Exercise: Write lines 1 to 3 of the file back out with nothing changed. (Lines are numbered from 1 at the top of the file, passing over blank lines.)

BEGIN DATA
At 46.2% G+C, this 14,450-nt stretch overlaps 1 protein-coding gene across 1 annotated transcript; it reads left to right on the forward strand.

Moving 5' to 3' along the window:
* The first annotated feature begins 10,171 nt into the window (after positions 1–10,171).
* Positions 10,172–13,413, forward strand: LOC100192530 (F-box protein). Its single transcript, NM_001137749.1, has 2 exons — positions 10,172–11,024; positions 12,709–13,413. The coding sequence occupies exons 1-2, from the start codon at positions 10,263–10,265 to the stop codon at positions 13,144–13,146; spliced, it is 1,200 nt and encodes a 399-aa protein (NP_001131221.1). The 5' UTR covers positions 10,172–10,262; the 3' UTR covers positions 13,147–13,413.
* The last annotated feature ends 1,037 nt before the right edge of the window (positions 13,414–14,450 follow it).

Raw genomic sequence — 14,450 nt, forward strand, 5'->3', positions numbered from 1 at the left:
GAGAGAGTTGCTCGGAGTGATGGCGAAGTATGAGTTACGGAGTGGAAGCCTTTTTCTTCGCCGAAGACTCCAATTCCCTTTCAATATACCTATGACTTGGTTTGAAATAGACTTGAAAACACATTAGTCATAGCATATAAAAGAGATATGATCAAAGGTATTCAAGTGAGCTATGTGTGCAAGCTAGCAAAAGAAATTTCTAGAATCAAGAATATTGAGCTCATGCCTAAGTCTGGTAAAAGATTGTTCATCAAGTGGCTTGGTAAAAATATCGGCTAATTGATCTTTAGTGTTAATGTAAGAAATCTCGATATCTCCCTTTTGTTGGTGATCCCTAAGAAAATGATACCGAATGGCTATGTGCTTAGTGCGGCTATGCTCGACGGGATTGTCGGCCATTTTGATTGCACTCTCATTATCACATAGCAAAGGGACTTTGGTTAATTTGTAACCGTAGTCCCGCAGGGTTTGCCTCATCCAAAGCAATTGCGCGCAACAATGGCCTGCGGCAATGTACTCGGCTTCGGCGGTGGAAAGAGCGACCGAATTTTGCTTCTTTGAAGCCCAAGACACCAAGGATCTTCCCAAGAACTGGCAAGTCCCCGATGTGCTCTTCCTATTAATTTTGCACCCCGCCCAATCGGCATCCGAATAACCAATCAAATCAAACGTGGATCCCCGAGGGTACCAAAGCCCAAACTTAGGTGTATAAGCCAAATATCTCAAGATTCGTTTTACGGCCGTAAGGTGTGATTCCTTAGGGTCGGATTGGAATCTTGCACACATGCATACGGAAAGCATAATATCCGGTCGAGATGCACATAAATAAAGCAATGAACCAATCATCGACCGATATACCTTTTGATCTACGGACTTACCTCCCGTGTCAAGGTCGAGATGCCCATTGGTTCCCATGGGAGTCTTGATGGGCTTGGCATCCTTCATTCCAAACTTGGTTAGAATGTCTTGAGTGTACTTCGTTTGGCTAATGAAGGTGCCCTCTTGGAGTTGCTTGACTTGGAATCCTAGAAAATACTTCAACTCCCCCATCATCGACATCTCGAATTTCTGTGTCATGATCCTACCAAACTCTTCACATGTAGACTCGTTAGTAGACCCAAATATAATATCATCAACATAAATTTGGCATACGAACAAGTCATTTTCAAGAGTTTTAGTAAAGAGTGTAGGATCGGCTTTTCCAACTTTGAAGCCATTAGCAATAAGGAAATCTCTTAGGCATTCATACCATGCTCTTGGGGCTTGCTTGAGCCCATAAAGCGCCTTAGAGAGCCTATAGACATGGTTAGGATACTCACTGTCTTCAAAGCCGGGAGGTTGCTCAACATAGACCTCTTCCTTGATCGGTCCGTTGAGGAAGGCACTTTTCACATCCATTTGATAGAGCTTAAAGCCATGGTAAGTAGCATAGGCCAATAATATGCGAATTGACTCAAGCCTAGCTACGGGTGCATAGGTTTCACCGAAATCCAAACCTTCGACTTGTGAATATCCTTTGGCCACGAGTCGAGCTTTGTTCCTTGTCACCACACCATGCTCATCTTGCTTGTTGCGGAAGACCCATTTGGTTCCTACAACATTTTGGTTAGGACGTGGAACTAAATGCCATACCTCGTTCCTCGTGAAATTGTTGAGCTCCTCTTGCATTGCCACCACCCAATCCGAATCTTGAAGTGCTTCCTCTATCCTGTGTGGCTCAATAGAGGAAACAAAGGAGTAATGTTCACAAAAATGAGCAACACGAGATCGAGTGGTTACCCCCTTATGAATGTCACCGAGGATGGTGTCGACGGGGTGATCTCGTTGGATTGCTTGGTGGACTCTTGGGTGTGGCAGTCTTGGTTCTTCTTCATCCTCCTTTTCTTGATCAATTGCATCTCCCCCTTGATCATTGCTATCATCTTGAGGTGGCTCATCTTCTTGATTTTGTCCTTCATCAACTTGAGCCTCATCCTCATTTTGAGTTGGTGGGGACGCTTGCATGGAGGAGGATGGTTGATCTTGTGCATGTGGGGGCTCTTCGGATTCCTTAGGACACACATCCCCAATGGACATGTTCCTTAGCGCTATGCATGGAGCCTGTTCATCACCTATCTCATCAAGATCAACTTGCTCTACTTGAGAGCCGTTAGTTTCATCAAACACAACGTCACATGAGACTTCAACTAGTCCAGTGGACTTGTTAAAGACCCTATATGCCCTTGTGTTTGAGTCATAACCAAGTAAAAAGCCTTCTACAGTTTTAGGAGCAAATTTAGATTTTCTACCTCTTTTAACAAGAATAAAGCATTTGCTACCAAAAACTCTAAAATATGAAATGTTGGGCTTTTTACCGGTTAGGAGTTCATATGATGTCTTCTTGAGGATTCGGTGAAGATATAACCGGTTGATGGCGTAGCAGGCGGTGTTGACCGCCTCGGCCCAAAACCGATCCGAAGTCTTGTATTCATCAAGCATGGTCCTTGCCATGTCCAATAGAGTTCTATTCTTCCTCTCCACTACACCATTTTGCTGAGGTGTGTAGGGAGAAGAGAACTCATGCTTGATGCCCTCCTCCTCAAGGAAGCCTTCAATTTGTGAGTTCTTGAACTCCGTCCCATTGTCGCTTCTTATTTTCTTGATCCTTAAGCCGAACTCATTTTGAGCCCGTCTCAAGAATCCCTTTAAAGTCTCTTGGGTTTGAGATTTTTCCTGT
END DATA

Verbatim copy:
At 46.2% G+C, this 14,450-nt stretch overlaps 1 protein-coding gene across 1 annotated transcript; it reads left to right on the forward strand.

Moving 5' to 3' along the window:
* The first annotated feature begins 10,171 nt into the window (after positions 1–10,171).